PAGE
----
How to Cook a Thick Steak

A thick steak can be tricky to cook to perfection. Each individual has a different taste pallet, thus a perfect steak for one may not be so perfect for another. Deciding the desired flavor and texture of the steak (whether crispy or slightly browned), should determine how the meat is prepared and cooked. Creating a rub is as easy as choosing preferred seasonings, salts, and flavors, and slathering them on the meat.


Rub the steak with desired seasonings. Garlic salt, pepper, steak rubs, and worcestershire or soy sauce all add good flavor. See "Resources" for prepared steak seasonings and rubs.

Turn the heat on medium/high, and coat the bottom of a frying pan with a pad of butter, a tablespoon of oil or a liberal amount of cooking spray. Allow the pan to heat up; the butter will sizzle when the pan becomes hot. If cooking with oil, drop a spec of water into the pan. It will also sizzle when the pan becomes hot.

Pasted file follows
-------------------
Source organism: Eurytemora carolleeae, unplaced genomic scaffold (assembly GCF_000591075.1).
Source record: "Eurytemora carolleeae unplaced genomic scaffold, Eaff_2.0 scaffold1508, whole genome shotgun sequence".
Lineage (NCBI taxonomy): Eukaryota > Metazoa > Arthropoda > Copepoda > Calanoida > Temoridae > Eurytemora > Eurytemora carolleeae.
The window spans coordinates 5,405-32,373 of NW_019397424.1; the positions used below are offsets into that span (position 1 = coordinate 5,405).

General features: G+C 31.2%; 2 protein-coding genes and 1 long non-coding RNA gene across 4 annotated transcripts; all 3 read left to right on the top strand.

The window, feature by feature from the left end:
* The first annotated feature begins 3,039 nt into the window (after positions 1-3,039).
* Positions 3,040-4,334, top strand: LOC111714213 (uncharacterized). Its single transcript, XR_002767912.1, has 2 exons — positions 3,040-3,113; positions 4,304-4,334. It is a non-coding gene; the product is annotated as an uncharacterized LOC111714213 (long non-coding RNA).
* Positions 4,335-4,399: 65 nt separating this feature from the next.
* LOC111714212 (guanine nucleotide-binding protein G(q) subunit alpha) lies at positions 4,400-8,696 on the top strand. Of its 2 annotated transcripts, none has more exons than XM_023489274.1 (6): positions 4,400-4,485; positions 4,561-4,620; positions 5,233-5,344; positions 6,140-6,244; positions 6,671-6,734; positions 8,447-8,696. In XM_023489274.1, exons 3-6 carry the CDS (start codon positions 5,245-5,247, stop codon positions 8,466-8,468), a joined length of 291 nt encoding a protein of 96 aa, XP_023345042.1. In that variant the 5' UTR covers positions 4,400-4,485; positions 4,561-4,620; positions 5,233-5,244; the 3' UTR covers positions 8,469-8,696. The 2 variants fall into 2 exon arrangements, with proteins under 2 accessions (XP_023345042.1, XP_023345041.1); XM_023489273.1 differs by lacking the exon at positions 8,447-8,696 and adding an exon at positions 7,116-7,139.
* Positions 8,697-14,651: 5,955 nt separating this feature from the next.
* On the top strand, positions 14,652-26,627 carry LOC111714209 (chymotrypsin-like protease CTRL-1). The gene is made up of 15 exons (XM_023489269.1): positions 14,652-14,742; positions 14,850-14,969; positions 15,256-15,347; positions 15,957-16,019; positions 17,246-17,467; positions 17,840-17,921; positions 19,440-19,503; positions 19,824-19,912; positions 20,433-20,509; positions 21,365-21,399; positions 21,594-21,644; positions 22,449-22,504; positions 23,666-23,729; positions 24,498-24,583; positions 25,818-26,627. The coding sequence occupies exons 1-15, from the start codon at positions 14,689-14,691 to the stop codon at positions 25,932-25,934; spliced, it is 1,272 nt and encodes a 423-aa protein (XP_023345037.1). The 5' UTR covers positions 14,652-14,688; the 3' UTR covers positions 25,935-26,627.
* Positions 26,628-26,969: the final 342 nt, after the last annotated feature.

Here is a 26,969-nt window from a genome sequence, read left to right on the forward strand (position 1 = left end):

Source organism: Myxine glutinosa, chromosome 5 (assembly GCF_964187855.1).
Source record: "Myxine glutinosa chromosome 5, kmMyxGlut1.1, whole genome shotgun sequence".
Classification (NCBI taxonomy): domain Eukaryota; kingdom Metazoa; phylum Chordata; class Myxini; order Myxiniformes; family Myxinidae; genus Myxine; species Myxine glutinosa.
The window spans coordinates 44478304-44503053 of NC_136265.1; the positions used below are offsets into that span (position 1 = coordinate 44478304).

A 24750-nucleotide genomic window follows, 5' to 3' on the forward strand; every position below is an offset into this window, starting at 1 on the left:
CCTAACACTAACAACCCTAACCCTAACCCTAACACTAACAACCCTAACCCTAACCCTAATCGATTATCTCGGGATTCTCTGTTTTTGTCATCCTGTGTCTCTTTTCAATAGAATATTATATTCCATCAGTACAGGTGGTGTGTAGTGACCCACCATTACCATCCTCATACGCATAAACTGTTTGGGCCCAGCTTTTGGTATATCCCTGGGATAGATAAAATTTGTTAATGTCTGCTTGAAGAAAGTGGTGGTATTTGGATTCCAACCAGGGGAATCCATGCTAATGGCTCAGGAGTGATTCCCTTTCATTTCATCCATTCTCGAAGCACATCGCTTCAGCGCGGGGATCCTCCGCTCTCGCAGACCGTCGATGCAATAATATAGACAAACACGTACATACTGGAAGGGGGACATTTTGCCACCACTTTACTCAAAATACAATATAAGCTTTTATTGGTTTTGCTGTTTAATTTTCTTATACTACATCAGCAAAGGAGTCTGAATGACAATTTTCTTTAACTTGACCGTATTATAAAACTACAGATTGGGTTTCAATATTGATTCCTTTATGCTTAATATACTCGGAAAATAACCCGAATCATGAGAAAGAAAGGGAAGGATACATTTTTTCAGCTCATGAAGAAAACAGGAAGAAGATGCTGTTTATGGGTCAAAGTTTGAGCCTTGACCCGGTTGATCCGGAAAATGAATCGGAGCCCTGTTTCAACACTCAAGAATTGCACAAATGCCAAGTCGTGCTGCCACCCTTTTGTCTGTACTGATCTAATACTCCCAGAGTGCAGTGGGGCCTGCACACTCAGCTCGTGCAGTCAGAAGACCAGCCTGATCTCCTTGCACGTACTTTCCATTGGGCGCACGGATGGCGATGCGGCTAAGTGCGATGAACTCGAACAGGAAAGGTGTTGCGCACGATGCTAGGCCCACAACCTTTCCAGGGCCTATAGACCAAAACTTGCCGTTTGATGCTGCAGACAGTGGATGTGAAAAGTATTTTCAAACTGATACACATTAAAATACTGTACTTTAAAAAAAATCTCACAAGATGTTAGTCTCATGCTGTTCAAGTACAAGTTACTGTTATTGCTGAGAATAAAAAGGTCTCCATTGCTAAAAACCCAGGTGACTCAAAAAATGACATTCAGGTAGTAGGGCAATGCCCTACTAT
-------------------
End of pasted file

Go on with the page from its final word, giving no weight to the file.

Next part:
Place the seasoned steak in the pan and allow to cook for a few minutes. For a crispier steak cook for a minimum of five minutes. For a lightly browned steak, allow only a few minutes on each side. Turn the steak with cooking tongs. Do not puncture with a fork, as this will allow juice to escape, and may result in a dry steak.

Cover the steak with a lid, or loose foil, and reduce heat to medium/low. Allow the steak to simmer until done. Five minutes for a medium well steak, less for a rare steak.

Remove the steak from the pan and place it on a plate to rest. Do not puncture, or cut the steak until all the juices are sealed (at least 5 minutes). Add sliced onions, mushrooms and a tablespoon of red wine to the pan. Turn the heat up, and brown the onion and mushrooms until desired color is reached. Top the steak with onion and mushroom mixture.